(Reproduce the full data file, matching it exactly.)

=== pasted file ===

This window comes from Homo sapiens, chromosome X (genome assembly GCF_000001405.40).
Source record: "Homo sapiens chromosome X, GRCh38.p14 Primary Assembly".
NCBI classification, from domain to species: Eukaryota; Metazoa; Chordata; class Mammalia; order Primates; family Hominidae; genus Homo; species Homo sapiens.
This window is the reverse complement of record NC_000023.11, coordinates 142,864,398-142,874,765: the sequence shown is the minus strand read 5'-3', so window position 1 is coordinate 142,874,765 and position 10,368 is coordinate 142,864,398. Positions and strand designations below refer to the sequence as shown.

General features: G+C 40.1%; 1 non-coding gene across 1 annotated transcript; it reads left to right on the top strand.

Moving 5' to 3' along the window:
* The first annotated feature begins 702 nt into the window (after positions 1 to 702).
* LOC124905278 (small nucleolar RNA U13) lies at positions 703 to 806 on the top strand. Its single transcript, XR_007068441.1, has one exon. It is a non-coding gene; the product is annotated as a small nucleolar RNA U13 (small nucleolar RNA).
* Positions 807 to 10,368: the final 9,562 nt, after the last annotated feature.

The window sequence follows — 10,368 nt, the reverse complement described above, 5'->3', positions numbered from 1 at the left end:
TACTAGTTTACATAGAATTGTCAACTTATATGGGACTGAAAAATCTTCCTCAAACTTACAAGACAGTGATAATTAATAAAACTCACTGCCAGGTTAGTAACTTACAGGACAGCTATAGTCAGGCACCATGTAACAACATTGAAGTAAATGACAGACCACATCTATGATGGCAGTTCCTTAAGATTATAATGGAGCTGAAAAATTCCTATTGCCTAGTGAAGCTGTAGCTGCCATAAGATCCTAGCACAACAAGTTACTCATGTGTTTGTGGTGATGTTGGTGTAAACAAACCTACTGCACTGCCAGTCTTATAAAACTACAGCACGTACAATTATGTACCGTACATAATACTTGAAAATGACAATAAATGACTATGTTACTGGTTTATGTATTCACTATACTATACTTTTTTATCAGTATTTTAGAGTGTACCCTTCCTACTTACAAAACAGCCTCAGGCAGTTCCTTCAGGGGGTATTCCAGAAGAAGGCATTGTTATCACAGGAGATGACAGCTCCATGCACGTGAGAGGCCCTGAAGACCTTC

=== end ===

This window comes from Homo sapiens, chromosome X (genome assembly GCF_000001405.40).
Source record: "Homo sapiens chromosome X, GRCh38.p14 Primary Assembly".
NCBI classification, from domain to species: Eukaryota; Metazoa; Chordata; class Mammalia; order Primates; family Hominidae; genus Homo; species Homo sapiens.
This window is the reverse complement of record NC_000023.11, coordinates 142,864,398-142,874,765: the sequence shown is the minus strand read 5'-3', so window position 1 is coordinate 142,874,765 and position 10,368 is coordinate 142,864,398. Positions and strand designations below refer to the sequence as shown.

General features: G+C 40.1%; 1 non-coding gene across 1 annotated transcript; it reads left to right on the top strand.

Moving 5' to 3' along the window:
* The first annotated feature begins 702 nt into the window (after positions 1 to 702).
* LOC124905278 (small nucleolar RNA U13) lies at positions 703 to 806 on the top strand. Its single transcript, XR_007068441.1, has one exon. It is a non-coding gene; the product is annotated as a small nucleolar RNA U13 (small nucleolar RNA).
* Positions 807 to 10,368: the final 9,562 nt, after the last annotated feature.

The window sequence follows — 10,368 nt, the reverse complement described above, 5'->3', positions numbered from 1 at the left end:
TACTAGTTTACATAGAATTGTCAACTTATATGGGACTGAAAAATCTTCCTCAAACTTACAAGACAGTGATAATTAATAAAACTCACTGCCAGGTTAGTAACTTACAGGACAGCTATAGTCAGGCACCATGTAACAACATTGAAGTAAATGACAGACCACATCTATGATGGCAGTTCCTTAAGATTATAATGGAGCTGAAAAATTCCTATTGCCTAGTGAAGCTGTAGCTGCCATAAGATCCTAGCACAACAAGTTACTCATGTGTTTGTGGTGATGTTGGTGTAAACAAACCTACTGCACTGCCAGTCTTATAAAACTACAGCACGTACAATTATGTACCGTACATAATACTTGAAAATGACAATAAATGACTATGTTACTGGTTTATGTATTCACTATACTATACTTTTTTATCAGTATTTTAGAGTGTACCCTTCCTACTTACAAAACAGCCTCAGGCAGTTCCTTCAGGGGGTATTCCAGAAGAAGGCATTGTTATCACAGGAGATGACAGCTCCATGCACGTGAGAGGCCCTGAAGACCTTC